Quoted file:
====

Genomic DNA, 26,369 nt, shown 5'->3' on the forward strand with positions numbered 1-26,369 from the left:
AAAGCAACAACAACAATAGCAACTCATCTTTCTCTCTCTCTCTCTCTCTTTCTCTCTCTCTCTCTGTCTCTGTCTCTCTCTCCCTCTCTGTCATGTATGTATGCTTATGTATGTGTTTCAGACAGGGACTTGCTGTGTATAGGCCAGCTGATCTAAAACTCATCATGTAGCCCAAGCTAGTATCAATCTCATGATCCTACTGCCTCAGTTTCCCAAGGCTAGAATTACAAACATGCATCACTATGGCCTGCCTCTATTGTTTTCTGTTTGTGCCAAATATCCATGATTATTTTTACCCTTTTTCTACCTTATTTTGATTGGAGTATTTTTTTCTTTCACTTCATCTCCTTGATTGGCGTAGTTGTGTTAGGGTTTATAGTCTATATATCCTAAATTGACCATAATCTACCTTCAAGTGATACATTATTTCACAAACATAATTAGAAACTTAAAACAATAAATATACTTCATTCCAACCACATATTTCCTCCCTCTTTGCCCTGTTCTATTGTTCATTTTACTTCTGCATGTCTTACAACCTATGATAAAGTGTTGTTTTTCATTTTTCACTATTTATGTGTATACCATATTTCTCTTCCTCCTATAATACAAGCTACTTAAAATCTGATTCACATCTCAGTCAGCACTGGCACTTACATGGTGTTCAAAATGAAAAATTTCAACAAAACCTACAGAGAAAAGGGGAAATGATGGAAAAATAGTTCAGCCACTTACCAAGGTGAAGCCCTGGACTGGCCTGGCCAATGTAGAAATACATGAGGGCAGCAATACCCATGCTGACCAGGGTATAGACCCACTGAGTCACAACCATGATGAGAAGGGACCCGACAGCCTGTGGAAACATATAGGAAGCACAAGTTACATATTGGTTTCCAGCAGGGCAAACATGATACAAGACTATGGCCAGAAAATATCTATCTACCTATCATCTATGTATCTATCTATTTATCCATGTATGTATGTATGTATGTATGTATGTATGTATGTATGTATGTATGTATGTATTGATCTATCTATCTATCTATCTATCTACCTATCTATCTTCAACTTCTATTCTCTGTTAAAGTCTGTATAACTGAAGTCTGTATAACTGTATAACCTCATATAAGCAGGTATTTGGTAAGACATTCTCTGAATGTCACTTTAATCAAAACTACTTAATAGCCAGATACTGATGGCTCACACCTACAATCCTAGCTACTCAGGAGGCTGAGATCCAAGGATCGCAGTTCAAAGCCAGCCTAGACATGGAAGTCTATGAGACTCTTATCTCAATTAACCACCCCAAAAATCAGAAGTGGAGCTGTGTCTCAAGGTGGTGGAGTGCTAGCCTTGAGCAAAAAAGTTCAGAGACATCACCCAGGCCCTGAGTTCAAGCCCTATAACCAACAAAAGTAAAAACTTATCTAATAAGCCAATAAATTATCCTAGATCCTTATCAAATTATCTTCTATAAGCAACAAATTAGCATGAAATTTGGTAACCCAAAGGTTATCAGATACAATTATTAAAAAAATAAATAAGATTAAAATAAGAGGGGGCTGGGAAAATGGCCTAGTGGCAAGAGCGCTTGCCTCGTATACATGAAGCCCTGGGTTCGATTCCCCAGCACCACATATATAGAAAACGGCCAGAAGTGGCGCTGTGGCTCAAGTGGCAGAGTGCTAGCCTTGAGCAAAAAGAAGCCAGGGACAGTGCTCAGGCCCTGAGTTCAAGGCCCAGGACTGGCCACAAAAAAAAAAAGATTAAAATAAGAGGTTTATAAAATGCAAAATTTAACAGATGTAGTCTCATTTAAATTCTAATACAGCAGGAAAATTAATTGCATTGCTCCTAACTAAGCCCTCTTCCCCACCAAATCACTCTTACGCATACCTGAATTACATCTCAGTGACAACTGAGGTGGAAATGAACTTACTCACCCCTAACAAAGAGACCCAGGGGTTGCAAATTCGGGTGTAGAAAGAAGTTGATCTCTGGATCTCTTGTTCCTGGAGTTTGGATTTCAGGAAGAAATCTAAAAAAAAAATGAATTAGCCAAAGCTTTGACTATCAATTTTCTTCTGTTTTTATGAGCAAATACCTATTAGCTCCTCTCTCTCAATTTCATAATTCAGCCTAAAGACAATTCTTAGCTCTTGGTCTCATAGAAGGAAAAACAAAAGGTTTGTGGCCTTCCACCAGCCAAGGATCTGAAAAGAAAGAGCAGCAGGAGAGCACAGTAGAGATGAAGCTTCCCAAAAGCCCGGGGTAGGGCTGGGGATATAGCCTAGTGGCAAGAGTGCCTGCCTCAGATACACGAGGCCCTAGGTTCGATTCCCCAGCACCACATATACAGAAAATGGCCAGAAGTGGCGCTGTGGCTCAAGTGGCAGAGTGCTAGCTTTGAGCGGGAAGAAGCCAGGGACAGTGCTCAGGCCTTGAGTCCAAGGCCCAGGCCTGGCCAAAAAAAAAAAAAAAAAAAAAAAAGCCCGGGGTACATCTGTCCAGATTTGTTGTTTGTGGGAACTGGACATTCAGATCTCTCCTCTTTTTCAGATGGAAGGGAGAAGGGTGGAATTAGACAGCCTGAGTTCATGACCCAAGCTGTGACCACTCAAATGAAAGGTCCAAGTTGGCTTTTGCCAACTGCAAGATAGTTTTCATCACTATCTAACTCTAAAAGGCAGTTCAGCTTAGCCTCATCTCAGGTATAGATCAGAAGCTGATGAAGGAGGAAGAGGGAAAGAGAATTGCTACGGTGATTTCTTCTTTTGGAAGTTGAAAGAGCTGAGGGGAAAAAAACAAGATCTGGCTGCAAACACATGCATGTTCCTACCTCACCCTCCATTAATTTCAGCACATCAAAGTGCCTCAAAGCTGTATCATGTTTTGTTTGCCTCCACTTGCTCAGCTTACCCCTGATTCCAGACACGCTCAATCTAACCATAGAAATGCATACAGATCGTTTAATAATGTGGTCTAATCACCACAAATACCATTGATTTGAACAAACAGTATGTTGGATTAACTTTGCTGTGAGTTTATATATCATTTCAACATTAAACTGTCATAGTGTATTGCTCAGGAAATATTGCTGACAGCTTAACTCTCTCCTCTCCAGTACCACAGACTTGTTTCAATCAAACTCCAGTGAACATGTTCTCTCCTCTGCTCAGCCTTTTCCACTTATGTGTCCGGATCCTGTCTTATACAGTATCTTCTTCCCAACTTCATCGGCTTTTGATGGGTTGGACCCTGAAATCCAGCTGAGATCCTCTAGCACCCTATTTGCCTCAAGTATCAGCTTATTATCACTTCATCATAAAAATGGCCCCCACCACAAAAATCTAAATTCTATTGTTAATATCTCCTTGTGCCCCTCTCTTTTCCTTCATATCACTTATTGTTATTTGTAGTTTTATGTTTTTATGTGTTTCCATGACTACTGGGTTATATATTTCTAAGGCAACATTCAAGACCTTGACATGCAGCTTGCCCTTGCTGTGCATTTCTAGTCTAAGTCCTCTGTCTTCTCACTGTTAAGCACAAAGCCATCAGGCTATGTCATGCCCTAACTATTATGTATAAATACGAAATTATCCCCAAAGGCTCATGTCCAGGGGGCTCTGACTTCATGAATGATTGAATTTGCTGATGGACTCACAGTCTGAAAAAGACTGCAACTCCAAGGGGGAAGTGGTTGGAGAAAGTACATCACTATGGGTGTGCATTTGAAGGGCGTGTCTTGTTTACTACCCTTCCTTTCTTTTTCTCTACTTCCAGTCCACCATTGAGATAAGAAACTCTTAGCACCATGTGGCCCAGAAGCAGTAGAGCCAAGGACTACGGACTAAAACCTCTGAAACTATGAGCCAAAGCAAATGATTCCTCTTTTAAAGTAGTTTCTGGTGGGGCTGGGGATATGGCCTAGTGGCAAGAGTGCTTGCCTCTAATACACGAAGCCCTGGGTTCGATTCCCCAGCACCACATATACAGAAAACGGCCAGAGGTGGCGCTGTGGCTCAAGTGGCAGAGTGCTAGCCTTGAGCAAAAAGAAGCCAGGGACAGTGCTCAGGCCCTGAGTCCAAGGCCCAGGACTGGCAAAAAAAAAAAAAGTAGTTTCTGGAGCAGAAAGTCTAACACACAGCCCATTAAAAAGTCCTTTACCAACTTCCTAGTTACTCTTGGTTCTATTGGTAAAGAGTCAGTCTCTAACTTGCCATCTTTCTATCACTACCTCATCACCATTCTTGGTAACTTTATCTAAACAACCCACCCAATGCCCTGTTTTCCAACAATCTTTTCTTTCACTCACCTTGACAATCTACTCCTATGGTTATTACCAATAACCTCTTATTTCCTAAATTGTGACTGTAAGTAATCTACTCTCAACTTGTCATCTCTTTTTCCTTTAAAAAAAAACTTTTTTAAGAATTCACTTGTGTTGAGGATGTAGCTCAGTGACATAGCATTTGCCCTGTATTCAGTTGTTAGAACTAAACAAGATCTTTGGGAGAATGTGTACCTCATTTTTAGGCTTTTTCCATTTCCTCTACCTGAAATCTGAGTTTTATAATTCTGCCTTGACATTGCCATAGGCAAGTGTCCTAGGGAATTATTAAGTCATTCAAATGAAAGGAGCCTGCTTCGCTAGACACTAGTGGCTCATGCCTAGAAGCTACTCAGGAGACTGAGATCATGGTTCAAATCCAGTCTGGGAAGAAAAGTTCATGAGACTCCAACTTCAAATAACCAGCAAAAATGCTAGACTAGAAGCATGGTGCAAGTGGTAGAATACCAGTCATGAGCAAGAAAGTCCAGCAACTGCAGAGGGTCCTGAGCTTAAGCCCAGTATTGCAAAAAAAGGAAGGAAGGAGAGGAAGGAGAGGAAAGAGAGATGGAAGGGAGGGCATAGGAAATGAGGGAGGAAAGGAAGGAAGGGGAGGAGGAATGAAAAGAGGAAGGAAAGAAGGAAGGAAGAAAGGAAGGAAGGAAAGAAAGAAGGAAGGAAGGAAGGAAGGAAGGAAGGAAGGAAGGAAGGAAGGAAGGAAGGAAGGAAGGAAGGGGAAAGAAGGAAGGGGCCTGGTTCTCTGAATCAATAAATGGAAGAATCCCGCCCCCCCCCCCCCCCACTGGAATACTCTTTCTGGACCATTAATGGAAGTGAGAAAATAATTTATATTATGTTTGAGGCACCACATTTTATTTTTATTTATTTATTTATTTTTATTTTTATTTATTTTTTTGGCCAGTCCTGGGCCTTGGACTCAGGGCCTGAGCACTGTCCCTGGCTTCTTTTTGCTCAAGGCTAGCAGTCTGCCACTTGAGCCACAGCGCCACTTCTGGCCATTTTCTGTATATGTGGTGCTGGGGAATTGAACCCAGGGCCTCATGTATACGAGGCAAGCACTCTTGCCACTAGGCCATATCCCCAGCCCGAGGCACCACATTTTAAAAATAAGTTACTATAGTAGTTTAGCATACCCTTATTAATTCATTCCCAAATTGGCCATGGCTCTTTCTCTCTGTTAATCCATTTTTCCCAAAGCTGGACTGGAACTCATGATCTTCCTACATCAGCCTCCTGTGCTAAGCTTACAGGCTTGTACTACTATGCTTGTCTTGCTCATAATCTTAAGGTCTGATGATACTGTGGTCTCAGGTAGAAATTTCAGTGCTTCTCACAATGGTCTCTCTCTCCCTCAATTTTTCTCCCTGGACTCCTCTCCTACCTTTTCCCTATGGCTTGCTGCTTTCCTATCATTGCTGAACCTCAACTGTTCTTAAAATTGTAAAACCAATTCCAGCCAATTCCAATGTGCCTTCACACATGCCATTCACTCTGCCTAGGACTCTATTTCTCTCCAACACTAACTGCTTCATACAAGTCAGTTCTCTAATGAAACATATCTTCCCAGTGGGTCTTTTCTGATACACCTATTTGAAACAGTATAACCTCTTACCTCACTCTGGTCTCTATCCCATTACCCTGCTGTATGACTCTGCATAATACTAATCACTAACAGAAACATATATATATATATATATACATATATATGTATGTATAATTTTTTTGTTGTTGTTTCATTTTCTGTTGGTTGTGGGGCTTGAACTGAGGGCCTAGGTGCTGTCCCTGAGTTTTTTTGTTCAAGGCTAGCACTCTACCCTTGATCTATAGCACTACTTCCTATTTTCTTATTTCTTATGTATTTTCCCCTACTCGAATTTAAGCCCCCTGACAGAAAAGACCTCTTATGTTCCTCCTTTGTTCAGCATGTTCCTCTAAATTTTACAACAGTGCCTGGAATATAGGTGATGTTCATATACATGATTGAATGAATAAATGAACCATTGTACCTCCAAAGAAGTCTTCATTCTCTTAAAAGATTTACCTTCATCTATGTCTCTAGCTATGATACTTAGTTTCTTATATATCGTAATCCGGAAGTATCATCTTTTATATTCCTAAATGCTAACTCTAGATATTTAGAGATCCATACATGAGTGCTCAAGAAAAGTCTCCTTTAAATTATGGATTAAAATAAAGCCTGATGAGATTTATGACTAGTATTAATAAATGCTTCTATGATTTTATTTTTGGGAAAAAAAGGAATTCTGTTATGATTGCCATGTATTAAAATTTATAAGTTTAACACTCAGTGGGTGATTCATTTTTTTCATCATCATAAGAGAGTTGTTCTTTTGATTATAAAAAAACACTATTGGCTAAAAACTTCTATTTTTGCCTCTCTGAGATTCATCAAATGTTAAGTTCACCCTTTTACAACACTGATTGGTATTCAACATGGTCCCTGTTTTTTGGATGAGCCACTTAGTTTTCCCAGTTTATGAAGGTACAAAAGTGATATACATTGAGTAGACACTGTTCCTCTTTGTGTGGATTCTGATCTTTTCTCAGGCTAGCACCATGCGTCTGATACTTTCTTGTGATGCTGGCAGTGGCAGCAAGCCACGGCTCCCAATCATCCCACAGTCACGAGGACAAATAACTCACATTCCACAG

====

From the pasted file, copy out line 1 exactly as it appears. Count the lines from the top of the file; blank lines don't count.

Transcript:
Genomic DNA, 26,369 nt, shown 5'->3' on the forward strand with positions numbered 1-26,369 from the left: